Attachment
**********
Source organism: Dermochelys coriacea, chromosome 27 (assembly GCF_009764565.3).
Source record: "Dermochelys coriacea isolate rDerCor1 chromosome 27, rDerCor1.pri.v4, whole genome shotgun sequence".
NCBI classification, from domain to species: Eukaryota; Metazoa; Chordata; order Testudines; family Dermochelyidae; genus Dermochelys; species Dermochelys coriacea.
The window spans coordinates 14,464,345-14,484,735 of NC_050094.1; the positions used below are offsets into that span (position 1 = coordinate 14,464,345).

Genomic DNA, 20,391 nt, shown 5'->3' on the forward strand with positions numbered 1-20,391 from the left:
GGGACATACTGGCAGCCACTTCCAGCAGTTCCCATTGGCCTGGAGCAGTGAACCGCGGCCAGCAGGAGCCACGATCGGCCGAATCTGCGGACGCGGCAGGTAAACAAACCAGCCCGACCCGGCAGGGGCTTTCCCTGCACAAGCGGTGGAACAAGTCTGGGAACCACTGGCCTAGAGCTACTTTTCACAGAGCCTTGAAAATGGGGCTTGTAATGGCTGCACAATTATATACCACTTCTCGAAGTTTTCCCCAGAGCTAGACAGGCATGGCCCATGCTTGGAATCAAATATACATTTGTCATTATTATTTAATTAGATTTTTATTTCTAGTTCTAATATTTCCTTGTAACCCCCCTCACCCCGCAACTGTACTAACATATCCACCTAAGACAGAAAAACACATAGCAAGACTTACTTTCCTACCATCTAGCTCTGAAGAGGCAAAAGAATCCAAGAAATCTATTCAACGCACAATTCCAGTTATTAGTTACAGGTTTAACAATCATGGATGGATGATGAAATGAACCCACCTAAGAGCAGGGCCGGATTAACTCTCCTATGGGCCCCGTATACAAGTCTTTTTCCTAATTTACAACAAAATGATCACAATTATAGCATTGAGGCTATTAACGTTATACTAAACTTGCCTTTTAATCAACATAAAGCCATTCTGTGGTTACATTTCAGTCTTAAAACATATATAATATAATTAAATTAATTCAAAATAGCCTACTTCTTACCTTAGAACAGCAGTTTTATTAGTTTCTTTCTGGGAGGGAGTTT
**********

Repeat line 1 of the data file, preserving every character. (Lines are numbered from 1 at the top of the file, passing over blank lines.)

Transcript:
Source organism: Dermochelys coriacea, chromosome 27 (assembly GCF_009764565.3).